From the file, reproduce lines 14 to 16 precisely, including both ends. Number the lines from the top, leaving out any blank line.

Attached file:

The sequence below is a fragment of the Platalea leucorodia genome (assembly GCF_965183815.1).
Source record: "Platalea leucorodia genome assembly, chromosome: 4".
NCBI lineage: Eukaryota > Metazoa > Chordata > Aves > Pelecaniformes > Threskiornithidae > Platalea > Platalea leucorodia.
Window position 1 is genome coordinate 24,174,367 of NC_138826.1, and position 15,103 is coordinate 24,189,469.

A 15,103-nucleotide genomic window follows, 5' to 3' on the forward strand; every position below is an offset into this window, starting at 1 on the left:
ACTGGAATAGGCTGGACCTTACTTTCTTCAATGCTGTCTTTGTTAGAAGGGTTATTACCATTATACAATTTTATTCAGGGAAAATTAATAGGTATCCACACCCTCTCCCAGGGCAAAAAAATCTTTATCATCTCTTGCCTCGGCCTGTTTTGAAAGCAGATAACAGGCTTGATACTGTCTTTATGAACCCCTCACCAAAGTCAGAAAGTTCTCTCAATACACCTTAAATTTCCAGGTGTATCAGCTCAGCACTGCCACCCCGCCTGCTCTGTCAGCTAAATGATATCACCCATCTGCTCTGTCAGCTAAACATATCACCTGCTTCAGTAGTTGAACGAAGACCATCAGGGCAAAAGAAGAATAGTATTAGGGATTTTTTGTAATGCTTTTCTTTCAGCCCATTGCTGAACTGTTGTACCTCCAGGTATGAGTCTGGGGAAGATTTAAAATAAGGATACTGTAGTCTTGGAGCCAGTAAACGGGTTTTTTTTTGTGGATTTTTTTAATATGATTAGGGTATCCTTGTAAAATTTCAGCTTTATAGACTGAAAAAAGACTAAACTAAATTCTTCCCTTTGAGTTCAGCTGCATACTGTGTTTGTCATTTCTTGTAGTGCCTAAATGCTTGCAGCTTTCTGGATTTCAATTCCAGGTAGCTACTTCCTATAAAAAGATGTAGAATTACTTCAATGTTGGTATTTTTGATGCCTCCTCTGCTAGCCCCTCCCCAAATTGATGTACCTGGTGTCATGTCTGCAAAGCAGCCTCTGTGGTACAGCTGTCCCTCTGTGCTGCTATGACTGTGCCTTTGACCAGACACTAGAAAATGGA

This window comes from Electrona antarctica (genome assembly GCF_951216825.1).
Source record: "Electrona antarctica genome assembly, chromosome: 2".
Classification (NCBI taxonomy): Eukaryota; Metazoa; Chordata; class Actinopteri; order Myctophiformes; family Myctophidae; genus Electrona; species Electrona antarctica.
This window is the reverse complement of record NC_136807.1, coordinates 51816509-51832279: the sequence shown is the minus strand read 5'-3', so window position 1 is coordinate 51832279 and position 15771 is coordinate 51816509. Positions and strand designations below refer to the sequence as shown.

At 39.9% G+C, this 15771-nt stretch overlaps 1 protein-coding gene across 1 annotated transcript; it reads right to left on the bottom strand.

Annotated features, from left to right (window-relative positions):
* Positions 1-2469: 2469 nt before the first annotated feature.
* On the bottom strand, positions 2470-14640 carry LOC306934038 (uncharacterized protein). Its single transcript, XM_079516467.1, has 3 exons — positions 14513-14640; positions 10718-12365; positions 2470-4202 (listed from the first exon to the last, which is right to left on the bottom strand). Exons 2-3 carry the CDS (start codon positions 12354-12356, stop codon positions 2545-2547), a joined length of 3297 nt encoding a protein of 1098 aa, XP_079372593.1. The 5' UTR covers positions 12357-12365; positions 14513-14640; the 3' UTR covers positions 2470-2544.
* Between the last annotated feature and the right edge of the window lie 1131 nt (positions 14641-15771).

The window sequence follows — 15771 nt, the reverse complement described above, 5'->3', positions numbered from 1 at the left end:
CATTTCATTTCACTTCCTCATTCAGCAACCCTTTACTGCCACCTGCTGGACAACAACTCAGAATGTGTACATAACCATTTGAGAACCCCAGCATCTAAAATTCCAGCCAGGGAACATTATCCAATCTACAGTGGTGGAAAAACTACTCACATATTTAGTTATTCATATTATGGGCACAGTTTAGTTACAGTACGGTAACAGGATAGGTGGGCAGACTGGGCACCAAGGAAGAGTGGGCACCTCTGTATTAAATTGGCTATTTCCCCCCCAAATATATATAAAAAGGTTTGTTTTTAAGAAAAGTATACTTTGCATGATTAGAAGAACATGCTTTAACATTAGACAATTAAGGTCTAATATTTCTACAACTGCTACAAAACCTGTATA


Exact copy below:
* On the bottom strand, positions 2470-14640 carry LOC306934038 (uncharacterized protein). Its single transcript, XM_079516467.1, has 3 exons — positions 14513-14640; positions 10718-12365; positions 2470-4202 (listed from the first exon to the last, which is right to left on the bottom strand). Exons 2-3 carry the CDS (start codon positions 12354-12356, stop codon positions 2545-2547), a joined length of 3297 nt encoding a protein of 1098 aa, XP_079372593.1. The 5' UTR covers positions 12357-12365; positions 14513-14640; the 3' UTR covers positions 2470-2544.
* Between the last annotated feature and the right edge of the window lie 1131 nt (positions 14641-15771).

The window sequence follows — 15771 nt, the reverse complement described above, 5'->3', positions numbered from 1 at the left end: